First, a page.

This chapter discussed whether visual arts practice can be accepted as a form of research. The author also looked at how knowledge is accumulated in the practice of making art. One of the questions asked is ‘How can practical/intuitive understanding be theorized?’ and ‘How can new concepts be theorized?’ To answer these questions the author looks at a few different types of research methods and how they are applied within the University setting. The argument that is made is mostly in favor of the studio as a ‘place of inquiry and research that has potential to yield knowledge’. The first method is Practice Based Research which is the ‘making’ of art. At University level the art piece is submitted for examination along with a ‘substantial contextualisation’ of the work. This is a way of proving originality and judgement is made on whether the artist shows a contribution to knowledge in the field and ability to analyze. But the author claims that research should be seen as a ‘cultural practice rather than a codified form of academic inquiry’.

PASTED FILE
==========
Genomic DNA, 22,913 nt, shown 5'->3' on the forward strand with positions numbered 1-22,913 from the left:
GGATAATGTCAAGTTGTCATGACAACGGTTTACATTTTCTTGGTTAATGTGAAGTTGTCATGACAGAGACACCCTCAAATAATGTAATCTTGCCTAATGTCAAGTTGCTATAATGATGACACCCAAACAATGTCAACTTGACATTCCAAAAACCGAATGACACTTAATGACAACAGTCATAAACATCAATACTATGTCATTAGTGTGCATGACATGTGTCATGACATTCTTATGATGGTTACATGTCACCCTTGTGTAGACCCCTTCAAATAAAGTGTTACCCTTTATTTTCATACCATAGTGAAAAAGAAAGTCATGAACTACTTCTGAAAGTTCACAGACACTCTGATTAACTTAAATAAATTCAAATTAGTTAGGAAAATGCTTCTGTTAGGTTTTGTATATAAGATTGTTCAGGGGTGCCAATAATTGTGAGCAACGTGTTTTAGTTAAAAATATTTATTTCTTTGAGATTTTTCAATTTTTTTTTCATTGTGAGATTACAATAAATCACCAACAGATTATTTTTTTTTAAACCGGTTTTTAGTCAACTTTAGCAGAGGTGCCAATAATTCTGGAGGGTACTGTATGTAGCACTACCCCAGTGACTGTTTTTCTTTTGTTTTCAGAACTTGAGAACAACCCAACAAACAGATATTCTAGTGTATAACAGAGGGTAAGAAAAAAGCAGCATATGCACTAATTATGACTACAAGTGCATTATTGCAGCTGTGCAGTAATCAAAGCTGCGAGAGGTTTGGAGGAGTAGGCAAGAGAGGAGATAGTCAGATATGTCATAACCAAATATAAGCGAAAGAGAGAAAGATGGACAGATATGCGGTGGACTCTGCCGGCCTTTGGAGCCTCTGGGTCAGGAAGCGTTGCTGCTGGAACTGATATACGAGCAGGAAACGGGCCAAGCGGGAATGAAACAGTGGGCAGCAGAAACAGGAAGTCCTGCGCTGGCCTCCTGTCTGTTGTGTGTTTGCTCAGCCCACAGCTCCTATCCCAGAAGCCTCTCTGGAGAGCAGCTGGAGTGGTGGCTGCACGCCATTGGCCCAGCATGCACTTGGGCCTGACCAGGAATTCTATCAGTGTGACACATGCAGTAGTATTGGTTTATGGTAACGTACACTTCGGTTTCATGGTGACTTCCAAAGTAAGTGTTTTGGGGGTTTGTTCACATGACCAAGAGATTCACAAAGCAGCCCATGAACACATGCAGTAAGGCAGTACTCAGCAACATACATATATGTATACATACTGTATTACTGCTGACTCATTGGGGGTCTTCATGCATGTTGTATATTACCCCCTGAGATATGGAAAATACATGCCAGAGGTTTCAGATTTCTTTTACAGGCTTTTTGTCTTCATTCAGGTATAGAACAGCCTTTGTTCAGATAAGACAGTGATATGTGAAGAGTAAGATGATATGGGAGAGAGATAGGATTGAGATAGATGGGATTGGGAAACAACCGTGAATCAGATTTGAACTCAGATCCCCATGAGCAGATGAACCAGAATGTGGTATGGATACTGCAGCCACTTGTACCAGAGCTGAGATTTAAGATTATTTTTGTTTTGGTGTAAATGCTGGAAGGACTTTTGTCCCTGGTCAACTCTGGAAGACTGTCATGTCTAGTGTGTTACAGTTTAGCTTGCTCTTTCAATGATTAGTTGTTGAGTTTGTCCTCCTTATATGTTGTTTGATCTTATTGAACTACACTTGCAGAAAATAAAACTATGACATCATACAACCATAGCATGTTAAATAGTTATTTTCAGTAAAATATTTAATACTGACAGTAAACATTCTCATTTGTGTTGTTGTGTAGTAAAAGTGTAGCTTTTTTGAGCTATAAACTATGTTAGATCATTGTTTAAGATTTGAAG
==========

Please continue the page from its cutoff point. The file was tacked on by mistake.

In the past artists tended to leave the explaining to aestheticians and historians. Some artists don’t talk about they’re work as they feel that nothing can be added to the visual image. Another reason they might not talk is because they feel that the ‘intelligence of creativity has been drastically underestimated by those outside the field of knowledge.’ But this isn’t an option anymore as the nature of artistic practice has changed the responsibility of the artist to cultural theorist and practitioner. Greta Refsum claims that if visual arts wants to have a theoretical framework then it must look at the processes that lead to the finished art. ‘Practice informs theory and theory informs practice.’ The author looks at Reflexive Practices which is research directed by ‘personal interest and creative insight’ but also informed by theory and discipline. The artist must ‘reflect’ on information and ‘question’ content and contexts as problematic situations. Postdiscipline Practices is another method which describes how visual arts research ‘takes place within and beyond the discipline boundaries as dimensions of theory explored and domains of inquiry adapted’. It is hard to define how an artist works as there is always a body of knowledge present before a project is begun. The author concludes by saying that university demands should be satisfied but the artist should keep a degree of integrity about what constitutes visual arts research. He also claims that because the artwork itself is in the public domain then it enters into a set of institutional relations and becomes part of an introspective regime.